Burberry to axe fur from collections, will stop destroying unsold product
Burberry is to end the use of fur in its collections and as part of a new approach to sustainability will also no longer destroy unsaleable goods, the luxury firm said in an announcement on Thursday.
The changes take place immediately which means that there will be no real fur in Riccardo Tisci’s debut collection for Burberry later this month and “we will phase out existing real fur products,” it added.
CEO Marco Gobbetti said: “Modern luxury means being socially and environmentally responsible. This belief is core to us at Burberry and key to our long-term success. We are committed to applying the same creativity to all parts of Burberry as we do to our products.”
The fur move comes after a stream of high-end brands have abandoned the use of fur in recent seasons, receiving a general thumbs-up from consumers as a result.
But Burberry got a big thumbs-down earlier this summer when it was revealed that it has destroyed tens of millions pounds worth of “unsaleable” goods for a number of reasons, including quality issues, the need to keep the goods out of the grey market, and its switch to an external licensee for its beauty operation.
Its commitment to end the practice “builds on the goals that we set last year as part of our five-year responsibility agenda.” The company said it “is supported by our new strategy which is helping tackle the causes of waste. We already reuse, repair, donate or recycle unsaleable products and we will continue to expand these efforts.”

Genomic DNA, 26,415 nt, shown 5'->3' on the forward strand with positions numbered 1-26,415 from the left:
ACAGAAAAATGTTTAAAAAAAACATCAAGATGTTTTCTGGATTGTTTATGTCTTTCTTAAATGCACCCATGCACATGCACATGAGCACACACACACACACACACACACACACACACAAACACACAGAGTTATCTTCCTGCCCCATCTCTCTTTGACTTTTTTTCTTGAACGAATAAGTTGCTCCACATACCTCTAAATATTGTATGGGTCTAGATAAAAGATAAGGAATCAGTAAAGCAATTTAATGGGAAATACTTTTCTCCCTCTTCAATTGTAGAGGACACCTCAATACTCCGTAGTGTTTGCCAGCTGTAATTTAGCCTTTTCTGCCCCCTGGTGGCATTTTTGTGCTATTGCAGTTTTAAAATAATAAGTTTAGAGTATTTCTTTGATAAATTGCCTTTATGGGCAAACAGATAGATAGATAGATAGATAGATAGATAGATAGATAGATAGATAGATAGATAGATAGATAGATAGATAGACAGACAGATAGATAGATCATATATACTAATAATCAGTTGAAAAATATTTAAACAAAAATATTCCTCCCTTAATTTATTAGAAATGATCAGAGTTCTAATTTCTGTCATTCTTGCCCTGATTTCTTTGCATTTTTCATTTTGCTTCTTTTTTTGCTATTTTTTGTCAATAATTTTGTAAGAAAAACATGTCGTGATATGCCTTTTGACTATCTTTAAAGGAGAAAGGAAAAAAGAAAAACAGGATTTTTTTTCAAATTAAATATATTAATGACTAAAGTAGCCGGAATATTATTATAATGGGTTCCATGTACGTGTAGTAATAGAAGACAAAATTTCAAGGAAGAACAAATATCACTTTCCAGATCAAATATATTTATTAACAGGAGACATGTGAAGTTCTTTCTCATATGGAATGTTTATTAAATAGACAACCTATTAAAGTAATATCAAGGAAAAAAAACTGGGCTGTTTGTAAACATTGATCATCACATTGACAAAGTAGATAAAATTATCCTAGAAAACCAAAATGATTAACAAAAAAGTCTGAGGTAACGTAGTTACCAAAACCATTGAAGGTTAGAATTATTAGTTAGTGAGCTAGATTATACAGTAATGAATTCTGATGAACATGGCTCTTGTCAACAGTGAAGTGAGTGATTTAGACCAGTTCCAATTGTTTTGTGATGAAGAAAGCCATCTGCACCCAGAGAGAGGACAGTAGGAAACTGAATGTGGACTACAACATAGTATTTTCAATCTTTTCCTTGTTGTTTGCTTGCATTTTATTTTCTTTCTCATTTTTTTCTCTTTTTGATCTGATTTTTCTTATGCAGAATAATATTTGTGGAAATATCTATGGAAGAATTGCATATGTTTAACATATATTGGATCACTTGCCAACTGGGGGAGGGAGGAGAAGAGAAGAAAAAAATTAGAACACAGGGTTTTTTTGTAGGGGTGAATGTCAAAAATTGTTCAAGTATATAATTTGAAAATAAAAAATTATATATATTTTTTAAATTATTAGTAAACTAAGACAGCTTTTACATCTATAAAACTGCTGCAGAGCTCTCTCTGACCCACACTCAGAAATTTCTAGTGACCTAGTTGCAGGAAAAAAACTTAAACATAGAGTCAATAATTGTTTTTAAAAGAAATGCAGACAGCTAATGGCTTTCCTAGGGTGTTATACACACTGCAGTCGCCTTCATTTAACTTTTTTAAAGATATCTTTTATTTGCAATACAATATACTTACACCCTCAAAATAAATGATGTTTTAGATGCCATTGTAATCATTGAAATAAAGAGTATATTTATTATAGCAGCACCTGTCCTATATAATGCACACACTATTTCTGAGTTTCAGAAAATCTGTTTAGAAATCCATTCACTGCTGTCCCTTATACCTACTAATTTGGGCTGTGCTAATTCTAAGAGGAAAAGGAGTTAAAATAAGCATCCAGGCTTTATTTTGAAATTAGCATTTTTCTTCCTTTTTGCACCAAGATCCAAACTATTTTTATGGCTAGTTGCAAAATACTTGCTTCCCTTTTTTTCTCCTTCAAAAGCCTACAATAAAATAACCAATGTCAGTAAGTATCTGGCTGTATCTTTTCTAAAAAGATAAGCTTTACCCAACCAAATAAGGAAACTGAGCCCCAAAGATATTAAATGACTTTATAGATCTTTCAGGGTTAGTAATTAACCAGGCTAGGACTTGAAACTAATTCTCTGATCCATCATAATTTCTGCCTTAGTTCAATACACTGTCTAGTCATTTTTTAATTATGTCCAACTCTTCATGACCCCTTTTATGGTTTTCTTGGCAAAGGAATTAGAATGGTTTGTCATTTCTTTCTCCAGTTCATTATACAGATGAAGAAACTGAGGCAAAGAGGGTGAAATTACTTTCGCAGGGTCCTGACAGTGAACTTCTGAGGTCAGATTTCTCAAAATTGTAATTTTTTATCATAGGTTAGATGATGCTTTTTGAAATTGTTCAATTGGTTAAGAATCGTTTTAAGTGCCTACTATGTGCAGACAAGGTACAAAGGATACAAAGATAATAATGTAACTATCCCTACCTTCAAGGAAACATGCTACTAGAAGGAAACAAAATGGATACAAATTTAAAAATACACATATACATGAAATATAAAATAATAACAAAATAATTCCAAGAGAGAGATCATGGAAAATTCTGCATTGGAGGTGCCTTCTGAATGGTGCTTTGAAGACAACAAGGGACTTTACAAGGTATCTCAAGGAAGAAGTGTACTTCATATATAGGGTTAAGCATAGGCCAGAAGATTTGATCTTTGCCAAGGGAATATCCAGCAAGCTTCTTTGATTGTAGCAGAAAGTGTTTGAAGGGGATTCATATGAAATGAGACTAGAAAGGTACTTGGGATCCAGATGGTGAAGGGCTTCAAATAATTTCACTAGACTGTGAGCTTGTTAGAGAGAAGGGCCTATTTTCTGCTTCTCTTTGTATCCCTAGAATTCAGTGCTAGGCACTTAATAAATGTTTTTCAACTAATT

The change certainly supports its aim to be part of a more sustainability-focused luxury industry, which is especially important as it became a core partner of the Make Fashion Circular Initiative convened by the Ellen McArthur Foundation in May of this year.
On Thursday the company also emphasised its eco credentials, saying that in the past year “we have created a unique partnership with sustainable luxury company Elvis & Kresse to transform 120 tonnes of leather offcuts into new products over the next five years. We have also supported the Burberry Foundation in establishing the Burberry Material Futures Research Group with the Royal College of Art to invent new sustainable materials.
“We continue to invest in communities, from supporting young people in disadvantaged areas of London and Yorkshire, to developing a more inclusive and sustainable cashmere industry in Afghanistan. These efforts have been recognised by Burberry’s inclusion in the Dow Jones Sustainability Index for the third consecutive year.”
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